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The Schmooze

Do You Know These Jewish Jocks?

On Tuesday, Marc Tracy wrote about Jews in sports and Hollywood. His blog posts are featured on The Arty Semite courtesy of the Jewish Book Council and My Jewish Learning’s Author Blog Series. For more information on the series, please visit:

In the movie Airplane, a passenger asks for some “light” reading and is offered “this leaflet, ‘Famous Jewish Sports Legends.’” But actually, we have 50 essays and could have easily assigned that many more. (Well, maybe not easily, but they’re out there.) How well do you know Jewish Jocks? Below is a list of 10 of them, none of whom made it into our volume, along with brief descriptions of who they were and are. Can you match the names and the descriptions? Let this quiz serve as proof that there is more than a leaflet to this subject.

  1. Amy Alcott
  2. Ryan Braun
  3. Rod Carew
  4. Sid Gilman
  5. Fred Lebow
  6. Red Klotz
  7. Lip Pike
  8. Steve Sabol
  9. Abe Saperstein
  10. Dara Torres

a. As head coach of the San Diego Chargers, developed a pass-heavy offense that serves as the template for contemporary football’s downfield attack.
b. Winner of five golf majors.
c. The impresario behind the Harlem Globetrotters, from its beginnings as a team that genuinely played to compete to the lovable bunch of pranksters you know today.
d. The only non-Jew on this list.
e. A 12-time Olympic gold-medalist swimmer.
f. Longtime head of NFL Films, whose gridiron documentaries shaped the mythological lens through which many see professional football.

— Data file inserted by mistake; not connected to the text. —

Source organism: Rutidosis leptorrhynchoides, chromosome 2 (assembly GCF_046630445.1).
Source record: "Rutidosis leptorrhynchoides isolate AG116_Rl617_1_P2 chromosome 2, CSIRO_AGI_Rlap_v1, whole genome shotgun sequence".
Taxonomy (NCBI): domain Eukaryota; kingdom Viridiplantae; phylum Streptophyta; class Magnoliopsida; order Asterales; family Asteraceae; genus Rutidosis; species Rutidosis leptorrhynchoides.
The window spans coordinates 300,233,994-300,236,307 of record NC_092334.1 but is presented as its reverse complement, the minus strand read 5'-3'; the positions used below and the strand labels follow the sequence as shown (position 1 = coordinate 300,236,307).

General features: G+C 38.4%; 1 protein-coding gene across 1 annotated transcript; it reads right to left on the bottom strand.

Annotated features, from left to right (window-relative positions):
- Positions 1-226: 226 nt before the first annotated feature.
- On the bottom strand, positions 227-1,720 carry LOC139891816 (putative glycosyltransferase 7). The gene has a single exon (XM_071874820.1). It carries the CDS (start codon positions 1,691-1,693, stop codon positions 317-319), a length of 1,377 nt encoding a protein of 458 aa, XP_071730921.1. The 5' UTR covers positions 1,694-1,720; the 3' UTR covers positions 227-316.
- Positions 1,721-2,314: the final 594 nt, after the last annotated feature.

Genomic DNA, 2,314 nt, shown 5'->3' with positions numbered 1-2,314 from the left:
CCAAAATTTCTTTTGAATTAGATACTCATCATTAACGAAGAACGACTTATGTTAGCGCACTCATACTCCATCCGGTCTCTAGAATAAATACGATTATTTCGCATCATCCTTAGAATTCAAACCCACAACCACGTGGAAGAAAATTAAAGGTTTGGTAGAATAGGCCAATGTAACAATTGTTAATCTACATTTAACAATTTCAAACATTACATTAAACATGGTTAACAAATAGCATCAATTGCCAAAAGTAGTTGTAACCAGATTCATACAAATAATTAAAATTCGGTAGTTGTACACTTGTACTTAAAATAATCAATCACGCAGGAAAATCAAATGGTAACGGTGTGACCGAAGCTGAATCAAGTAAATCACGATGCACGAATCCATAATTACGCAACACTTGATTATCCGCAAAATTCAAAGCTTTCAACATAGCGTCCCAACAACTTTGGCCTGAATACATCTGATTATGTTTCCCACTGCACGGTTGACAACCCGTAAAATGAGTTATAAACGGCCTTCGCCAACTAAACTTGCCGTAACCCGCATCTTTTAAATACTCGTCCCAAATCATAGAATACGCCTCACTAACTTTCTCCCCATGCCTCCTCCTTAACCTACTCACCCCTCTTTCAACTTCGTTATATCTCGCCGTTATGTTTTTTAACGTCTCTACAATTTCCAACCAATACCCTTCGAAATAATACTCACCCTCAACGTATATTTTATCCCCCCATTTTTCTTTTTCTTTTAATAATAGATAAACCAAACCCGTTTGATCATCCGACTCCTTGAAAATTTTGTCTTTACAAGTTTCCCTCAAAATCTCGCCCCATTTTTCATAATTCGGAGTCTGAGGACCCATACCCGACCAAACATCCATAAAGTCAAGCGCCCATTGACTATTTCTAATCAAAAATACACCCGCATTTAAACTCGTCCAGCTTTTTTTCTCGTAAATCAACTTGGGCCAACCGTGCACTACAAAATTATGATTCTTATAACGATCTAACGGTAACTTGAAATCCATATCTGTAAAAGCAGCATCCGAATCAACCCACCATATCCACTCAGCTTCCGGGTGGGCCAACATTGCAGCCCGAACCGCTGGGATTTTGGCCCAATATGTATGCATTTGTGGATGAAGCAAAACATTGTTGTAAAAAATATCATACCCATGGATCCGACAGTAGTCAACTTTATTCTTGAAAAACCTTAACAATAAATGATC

g. The first professional baseball player–that is, the first person who was ever compensated for services rendered on the diamond.
h. To this day, the coach of the Washington Generals, the basketball team that ritualistically gets defeated by the Harlem Globetrotters.
i. Founder of the New York City Marathon.
j. Last season’s National League Most Valuable Player.

Answers can be found here. No Googling!


Marc Tracy is a staff writer at The New Republic. Previously, he was a staff writer at Tablet, where his blog, The Scroll, won the 2011 National Magazine Award.


The Jewish Book Council is a not-for-profit organization devoted to the reading, writing and publishing of Jewish literature. For more Jewish literary blog posts, reviews of Jewish books and book club resources, and to learn about awards and conferences, please visit www.jewishbookcouncil.org.

MyJewishLearning.com is the leading transdenominational website of Jewish information and education. Visit My Jewish Learning for thousands of articles on Judaism, Jewish holidays, Jewish history and more.

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